... 15 Commerce and Foreign Trade 2 2010-01-01 2010-01-01 false Published information and software... OF THE EXPORT ADMINISTRATION REGULATIONS § 734.7 Published information and software. (a) Information...) Software and information is published when it is available for general distribution either for free or at a...

  8. The Oligopoly of Academic Publishers in the Digital Era.

    Science.gov (United States)

    Larivière, Vincent; Haustein, Stefanie; Mongeon, Philippe

    2015-01-01

    The consolidation of the scientific publishing industry has been the topic of much debate within and outside the scientific community, especially in relation to major publishers' high profit margins. However, the share of scientific output published in the journals of these major publishers, as well as its evolution over time and across various disciplines, has not yet been analyzed. This paper provides such analysis, based on 45 million documents indexed in the Web of Science over the period 1973-2013. It shows that in both natural and medical sciences (NMS) and social sciences and humanities (SSH), Reed-Elsevier, Wiley-Blackwell, Springer, and Taylor & Francis increased their share of the published output, especially since the advent of the digital era (mid-1990s). Combined, the top five most prolific publishers account for more than 50% of all papers published in 2013. Disciplines of the social sciences have the highest level of concentration (70% of papers from the top five publishers), while the humanities have remained relatively independent (20% from top five publishers). NMS disciplines are in between, mainly because of the strength of their scientific societies, such as the ACS in chemistry or APS in physics. The paper also examines the migration of journals between small and big publishing houses and explores the effect of publisher change on citation impact. It concludes with a discussion on the economics of scholarly publishing.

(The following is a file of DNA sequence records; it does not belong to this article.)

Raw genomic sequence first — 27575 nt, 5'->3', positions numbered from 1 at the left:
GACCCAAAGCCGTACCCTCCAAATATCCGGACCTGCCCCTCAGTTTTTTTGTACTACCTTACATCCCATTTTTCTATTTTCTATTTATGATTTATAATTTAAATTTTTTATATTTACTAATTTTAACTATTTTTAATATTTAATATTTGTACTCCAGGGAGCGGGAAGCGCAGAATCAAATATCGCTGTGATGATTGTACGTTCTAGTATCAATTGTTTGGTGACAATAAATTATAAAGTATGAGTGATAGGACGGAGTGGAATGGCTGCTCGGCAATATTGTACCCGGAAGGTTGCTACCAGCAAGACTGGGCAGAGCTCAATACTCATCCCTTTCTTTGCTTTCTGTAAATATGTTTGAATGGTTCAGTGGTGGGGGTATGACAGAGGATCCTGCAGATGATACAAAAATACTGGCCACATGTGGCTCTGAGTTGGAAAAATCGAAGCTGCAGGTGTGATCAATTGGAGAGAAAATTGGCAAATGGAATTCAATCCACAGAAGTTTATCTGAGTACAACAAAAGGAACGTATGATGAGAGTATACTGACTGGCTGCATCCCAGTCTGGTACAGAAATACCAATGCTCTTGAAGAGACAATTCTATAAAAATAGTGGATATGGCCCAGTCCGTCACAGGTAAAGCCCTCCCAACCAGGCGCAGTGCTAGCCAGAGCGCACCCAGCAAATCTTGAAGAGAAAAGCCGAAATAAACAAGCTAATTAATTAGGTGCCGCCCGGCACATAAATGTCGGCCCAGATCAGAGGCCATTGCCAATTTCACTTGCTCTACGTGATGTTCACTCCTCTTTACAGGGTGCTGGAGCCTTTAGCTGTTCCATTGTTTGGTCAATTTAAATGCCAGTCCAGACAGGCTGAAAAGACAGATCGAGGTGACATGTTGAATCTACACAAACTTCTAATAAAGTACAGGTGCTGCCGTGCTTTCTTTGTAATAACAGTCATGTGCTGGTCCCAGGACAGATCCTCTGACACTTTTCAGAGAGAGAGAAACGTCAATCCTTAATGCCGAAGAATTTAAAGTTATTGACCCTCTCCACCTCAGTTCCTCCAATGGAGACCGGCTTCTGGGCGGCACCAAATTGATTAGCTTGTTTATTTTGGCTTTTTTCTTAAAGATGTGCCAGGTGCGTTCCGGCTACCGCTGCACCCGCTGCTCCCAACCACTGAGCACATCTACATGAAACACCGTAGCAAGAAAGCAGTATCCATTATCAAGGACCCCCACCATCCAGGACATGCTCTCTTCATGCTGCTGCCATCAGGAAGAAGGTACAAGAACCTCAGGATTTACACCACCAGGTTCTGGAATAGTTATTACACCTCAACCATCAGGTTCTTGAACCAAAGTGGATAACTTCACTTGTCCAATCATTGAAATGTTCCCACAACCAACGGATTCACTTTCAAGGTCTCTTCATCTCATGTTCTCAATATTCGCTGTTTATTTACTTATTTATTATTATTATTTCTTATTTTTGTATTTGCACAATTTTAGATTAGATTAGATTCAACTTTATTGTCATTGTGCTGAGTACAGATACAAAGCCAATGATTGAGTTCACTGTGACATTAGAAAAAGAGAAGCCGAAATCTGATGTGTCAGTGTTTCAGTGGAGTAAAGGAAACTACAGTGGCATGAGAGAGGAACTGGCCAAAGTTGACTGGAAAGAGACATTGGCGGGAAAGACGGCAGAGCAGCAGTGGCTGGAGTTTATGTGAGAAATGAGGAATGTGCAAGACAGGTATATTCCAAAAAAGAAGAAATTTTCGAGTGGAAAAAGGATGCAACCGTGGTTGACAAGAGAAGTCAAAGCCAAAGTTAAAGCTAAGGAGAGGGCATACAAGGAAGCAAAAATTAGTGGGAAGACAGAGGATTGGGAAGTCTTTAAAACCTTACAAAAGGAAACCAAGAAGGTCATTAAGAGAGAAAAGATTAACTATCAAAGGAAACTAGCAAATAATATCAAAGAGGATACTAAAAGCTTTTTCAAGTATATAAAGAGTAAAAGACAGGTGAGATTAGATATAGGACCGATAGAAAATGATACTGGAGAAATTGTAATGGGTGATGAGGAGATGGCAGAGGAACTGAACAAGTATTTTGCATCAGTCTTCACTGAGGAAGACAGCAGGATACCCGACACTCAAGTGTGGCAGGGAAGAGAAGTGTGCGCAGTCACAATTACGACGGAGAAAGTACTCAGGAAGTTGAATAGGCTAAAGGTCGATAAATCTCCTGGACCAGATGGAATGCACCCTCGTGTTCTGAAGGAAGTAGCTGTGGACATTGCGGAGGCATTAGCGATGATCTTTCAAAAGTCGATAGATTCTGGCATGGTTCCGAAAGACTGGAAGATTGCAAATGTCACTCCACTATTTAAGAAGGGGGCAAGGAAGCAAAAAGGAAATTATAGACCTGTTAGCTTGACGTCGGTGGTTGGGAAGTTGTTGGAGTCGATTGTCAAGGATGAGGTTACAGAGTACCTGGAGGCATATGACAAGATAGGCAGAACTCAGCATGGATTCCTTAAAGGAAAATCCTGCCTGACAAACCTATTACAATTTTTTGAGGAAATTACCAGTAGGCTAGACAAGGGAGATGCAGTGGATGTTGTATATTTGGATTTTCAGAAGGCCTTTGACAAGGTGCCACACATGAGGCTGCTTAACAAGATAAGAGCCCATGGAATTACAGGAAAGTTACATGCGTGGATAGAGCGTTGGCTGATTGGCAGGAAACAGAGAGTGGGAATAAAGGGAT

9. The Oligopoly of Academic Publishers in the Digital Era.

    Directory of Open Access Journals (Sweden)

    Vincent Larivière

    Full Text Available The consolidation of the scientific publishing industry has been the topic of much debate within and outside the scientific community, especially in relation to major publishers' high profit margins. However, the share of scientific output published in the journals of these major publishers, as well as its evolution over time and across various disciplines, has not yet been analyzed. This paper provides such analysis, based on 45 million documents indexed in the Web of Science over the period 1973-2013. It shows that in both natural and medical sciences (NMS and social sciences and humanities (SSH, Reed-Elsevier, Wiley-Blackwell, Springer, and Taylor & Francis increased their share of the published output, especially since the advent of the digital era (mid-1990s. Combined, the top five most prolific publishers account for more than 50% of all papers published in 2013. Disciplines of the social sciences have the highest level of concentration (70% of papers from the top five publishers, while the humanities have remained relatively independent (20% from top five publishers. NMS disciplines are in between, mainly because of the strength of their scientific societies, such as the ACS in chemistry or APS in physics. The paper also examines the migration of journals between small and big publishing houses and explores the effect of publisher change on citation impact. It concludes with a discussion on the economics of scholarly publishing.